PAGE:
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Virtualization and the Next Generation of Storage Architecture

The trend towards greater virtualization of infrastructure is not slowing down anytime soon

Legendary Intel co-founder Gordon Moore's eponymous law holds that the number of transistors per square inch of chip will double every two years, a prediction that has held remarkably firm as incredibly tiny devices have been made increasingly powerful. In recent years, that assertion could be used to apply to the creation of data as well. An IDC study in 2011 showed that the amount of data created by every device and person in the world would double every two years, with a staggering 1.8 zettabytes (1 billion terabytes) created in 2011 alone.

A significant driver for this trend in the enterprise sector is the explosion of virtual machines. In virtualization, a software program is used to simulate the functions of physical hardware, offering new levels of flexibility and hardware cost savings as more and more hardware functionality is virtualized. Yet, as might be inferred, the rapid popularity of virtualization is allowing organizations to run substantially more applications at a given time, requiring near unheard-of levels of storage and renewing a focus on elegant management, flexibility and efficiency.

To paraphrase the red queen in Lewis Carroll's Through the Looking Glass, the entire storage ecosystem must therefore adapt to a virtualized world as fast as it can just to stay competitive.

The Rise of Virtualization
Virtualization has become a significant trend for a number of reasons, chief among them cost savings and flexibility. One main benefit of virtualization is its ability to make more efficient use of the data center's hardware. Typically, the physical servers in a data center are idling most of the time. By installing virtual servers inside the hardware, the organization can optimize the use of its CPU and make more use of the hardware, a solution that makes ideal use of virtualization's benefits. That drives a company to virtualize more and more of their physical server that is one aspect to save money.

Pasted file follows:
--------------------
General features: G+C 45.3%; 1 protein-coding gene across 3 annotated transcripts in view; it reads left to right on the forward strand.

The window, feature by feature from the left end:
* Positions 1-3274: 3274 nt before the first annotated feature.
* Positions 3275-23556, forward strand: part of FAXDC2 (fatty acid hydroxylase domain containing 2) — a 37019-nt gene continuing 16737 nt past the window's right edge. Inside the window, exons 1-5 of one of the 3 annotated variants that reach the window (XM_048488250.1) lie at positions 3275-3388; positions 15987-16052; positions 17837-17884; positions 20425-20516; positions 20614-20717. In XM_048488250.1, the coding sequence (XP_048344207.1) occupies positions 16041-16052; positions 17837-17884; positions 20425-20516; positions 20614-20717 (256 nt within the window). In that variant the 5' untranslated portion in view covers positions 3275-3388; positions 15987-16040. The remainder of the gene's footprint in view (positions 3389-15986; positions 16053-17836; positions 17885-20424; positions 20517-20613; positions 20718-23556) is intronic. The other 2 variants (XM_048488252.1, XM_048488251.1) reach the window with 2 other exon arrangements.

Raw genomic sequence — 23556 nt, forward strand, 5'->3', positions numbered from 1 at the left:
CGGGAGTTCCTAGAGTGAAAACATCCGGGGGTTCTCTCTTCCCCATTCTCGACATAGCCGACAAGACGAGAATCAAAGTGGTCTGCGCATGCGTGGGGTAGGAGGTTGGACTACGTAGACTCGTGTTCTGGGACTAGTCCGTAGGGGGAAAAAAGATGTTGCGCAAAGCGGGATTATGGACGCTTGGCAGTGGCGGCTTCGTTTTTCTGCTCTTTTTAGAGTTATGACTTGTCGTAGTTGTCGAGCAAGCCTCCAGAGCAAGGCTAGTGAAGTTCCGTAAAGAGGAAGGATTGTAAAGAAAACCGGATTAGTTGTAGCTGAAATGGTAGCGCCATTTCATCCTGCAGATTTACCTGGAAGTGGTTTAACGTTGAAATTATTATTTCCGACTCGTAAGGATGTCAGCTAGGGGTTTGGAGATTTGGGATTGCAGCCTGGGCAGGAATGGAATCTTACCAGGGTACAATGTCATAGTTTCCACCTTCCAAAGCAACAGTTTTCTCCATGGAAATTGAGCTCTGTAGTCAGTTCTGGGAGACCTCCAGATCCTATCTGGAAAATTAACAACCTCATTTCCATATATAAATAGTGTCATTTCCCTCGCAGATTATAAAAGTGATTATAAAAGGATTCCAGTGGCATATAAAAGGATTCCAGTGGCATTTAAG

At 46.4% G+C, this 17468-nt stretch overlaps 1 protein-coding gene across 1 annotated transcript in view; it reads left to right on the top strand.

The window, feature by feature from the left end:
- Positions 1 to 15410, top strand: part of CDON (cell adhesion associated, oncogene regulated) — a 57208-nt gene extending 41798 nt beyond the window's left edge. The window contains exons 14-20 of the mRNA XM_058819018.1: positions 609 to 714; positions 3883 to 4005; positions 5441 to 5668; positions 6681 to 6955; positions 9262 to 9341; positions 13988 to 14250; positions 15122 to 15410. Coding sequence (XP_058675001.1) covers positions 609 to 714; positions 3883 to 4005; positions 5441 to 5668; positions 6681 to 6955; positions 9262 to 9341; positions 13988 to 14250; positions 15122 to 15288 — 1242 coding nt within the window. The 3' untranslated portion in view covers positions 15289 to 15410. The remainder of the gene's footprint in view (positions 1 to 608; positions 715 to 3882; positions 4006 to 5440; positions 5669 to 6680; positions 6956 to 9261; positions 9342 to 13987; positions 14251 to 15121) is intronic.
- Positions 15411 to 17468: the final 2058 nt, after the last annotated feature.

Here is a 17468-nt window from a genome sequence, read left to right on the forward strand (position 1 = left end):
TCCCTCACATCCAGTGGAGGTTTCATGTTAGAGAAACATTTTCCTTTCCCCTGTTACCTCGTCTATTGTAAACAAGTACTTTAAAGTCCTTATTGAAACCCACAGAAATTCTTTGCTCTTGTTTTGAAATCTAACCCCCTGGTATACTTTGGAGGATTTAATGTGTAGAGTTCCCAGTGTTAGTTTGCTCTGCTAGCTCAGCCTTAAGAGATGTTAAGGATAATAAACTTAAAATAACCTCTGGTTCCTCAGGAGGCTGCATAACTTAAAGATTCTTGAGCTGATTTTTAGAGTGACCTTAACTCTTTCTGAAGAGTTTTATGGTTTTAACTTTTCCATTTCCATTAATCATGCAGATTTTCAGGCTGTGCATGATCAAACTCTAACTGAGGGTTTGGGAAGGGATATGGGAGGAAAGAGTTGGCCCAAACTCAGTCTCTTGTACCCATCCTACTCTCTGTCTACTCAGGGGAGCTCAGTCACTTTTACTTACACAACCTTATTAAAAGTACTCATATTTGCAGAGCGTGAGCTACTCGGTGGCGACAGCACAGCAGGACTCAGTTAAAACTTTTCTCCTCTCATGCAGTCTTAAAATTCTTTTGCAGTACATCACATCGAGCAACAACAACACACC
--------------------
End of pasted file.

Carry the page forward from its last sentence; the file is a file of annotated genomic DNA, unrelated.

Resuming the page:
The other main benefit of virtualization is its ability to allow for more flexibility. It is more convenient to have infrastructure as virtual machines rather than physical machines. For example, if the organization wants to change hardware, the data center administrator can easily migrate the virtual server to the newer, more powerful hardware, getting even better performance for a smaller expenditure. Before the use of virtual servers was an option, administrators would need to install the new server and then reinstall and migrate all the data stored on the old server. That is much trickier. It's much easier to migrate a virtual machine than it is to migrate a physical one.

Virtualization Popular at the Threshold
Not just any data center is interested in virtualization. Data centers with a significant number of servers - somewhere in the range of 20-50 or above - are seriously beginning to consider turning those servers into virtual machines. First, these organizations can reap substantial levels of the cost savings and flexibility benefits described above. In addition, virtualizing one's servers makes them far easier to manage. The sheer physical challenge of administrating a certain number of physical servers can become challenging for data center staff. Virtualization makes data center management easier by allowing administrators to run the same total number of servers on fewer physical machines.

New Storage Demands
Yet for all the clear benefits of virtualization, the trend toward greater adoption of virtual servers is placing stress on traditional data center infrastructure and storage devices.